A Teaspoon of Grace
While out for a morning walk, I felt a few moist droplets on my shoulders. I could hear water hitting the sidewalk and trees. This brought a smile and I stopped to look up at the sky and thank God for relief. Unfortunately, the sprinkle lasted only a few minutes, not even long enough to wet my shirt. The weatherman would measure this precipitation not in inches but in teaspoons. But still there was a feeling of relief. I imagined the dry ground soaking up each droplet and beginning to soften. There was hope that eventually the drought would break, rain would come, and the earth would be refreshed.
Returning home, I thought of how grace is like rain. It refreshes the soul and softens the heart. If we watch the daily news, it’s obvious the world is in a grace drought. There is a dangerous, suffocating lack of human kindness. Hearts seem as dry and hard as the ground in my yard. And like that hard soil, treasuring each drop of rain, we treasure each bit of grace. When kindness is shown, forgiveness given. When love wins out for even a minute, there is a sense of relief. We soak up each kind life-giving word and deed.
Jesus said, “Whoever believes in me, as the Scripture has said, ‘Out of his heart will flow rivers of living water.’” John 7:38 ESV There should be no lack of refreshment in the Christian community. Let’s remember to resist the urge to be conformed to the dry and parched world. Let’s be transformed by the word of God. (Romans 12:2)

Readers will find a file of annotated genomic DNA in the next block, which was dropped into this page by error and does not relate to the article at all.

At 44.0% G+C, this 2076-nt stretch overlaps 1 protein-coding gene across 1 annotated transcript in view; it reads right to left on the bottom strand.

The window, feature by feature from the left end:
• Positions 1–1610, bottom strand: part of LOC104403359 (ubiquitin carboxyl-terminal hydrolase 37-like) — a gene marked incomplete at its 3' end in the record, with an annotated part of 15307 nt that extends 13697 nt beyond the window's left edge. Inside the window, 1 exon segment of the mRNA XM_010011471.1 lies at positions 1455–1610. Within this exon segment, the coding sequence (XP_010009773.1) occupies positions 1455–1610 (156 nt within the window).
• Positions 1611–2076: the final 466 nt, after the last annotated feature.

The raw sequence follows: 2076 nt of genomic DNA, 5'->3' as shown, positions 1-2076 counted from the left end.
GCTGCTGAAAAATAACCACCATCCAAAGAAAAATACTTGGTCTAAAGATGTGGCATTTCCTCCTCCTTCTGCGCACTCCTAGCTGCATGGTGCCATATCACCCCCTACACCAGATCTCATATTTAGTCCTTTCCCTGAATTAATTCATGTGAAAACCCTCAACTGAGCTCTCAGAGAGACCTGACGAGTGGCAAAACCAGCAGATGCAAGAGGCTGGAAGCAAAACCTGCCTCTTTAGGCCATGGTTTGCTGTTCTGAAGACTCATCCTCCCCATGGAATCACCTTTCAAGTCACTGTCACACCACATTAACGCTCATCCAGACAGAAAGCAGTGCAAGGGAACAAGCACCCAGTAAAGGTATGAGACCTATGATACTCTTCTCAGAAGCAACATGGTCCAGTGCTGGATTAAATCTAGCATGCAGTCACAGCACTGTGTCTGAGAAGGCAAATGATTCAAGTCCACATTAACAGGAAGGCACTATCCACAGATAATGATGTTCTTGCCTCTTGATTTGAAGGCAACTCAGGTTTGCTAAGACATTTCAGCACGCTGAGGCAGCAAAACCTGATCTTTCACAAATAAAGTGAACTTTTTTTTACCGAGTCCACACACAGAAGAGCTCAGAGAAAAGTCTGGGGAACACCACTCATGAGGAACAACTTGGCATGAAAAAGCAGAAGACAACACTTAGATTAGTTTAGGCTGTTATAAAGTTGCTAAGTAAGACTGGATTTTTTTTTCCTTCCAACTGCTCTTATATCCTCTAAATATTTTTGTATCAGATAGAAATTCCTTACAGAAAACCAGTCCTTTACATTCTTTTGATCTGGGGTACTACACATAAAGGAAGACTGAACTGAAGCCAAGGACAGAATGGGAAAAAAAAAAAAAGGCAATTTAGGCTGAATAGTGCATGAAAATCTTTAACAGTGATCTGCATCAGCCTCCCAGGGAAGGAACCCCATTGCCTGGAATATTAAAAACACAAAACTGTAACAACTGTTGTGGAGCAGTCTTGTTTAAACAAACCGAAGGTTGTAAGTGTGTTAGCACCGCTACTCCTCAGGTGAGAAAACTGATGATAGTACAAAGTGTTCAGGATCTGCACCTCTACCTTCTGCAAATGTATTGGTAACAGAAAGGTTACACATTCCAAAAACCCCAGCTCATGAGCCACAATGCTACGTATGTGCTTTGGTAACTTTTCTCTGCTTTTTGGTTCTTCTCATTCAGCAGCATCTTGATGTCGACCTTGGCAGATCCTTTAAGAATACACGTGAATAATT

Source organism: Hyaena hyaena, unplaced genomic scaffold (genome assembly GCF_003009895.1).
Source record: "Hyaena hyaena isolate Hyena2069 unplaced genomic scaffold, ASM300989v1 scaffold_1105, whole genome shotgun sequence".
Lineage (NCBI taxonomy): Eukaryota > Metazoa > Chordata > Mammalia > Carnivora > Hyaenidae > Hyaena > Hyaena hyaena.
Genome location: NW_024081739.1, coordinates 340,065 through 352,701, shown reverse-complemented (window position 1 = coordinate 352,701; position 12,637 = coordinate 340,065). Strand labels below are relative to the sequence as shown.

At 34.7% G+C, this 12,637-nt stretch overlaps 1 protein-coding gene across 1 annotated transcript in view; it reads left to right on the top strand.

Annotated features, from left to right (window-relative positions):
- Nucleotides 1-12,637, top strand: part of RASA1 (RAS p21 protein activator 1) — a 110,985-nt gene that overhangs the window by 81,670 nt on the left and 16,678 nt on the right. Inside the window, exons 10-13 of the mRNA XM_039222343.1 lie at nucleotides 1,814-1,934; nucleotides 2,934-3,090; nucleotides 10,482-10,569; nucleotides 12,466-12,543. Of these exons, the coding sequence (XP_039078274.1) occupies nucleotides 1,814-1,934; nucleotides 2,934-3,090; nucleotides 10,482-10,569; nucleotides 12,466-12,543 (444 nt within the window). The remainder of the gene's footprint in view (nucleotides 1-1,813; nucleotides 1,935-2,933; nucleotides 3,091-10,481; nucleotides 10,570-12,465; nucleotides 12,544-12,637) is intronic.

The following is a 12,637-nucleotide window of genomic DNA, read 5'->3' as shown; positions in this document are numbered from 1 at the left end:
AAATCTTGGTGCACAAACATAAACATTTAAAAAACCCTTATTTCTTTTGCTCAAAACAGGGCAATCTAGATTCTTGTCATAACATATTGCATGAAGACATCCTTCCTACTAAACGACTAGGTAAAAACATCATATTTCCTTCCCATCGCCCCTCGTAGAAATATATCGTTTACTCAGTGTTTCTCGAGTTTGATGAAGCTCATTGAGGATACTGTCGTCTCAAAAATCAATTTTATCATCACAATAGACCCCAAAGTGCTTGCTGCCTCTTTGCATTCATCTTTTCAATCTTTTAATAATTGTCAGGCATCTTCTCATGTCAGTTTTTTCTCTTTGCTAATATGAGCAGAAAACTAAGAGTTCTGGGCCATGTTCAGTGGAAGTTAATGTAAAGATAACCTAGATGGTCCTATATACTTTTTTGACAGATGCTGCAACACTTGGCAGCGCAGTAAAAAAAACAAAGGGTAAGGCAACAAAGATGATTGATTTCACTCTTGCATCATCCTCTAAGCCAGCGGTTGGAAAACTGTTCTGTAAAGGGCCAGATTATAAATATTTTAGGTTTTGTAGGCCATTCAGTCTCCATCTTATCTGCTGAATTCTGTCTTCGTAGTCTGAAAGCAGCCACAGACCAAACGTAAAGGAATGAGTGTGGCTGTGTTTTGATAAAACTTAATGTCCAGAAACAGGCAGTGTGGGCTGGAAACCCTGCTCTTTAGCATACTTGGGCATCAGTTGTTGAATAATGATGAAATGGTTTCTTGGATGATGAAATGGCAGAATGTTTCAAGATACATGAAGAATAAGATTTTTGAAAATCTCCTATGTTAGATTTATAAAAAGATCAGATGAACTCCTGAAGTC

As Christians we are the recipients of springs of living water. It is our responsibility to share the precious drops with the world in a grace drought. May I remember that even a teaspoon of grace can change a life and help to heal a dry and cracked heart.
Additional Scripture reading: Psalm 72 and Revelation 22:1-3
You Should Also Read:
Forgiveness, Precious in His Sight
Grace, Utterly Dependent On It
Editor's Picks Articles
Top Ten Articles
Content copyright © 2019 by Lynne Chapman. All rights reserved.
This content was written by Lynne Chapman. If you wish to use this content in any manner, you need written permission. Contact Lynne Chapman for details.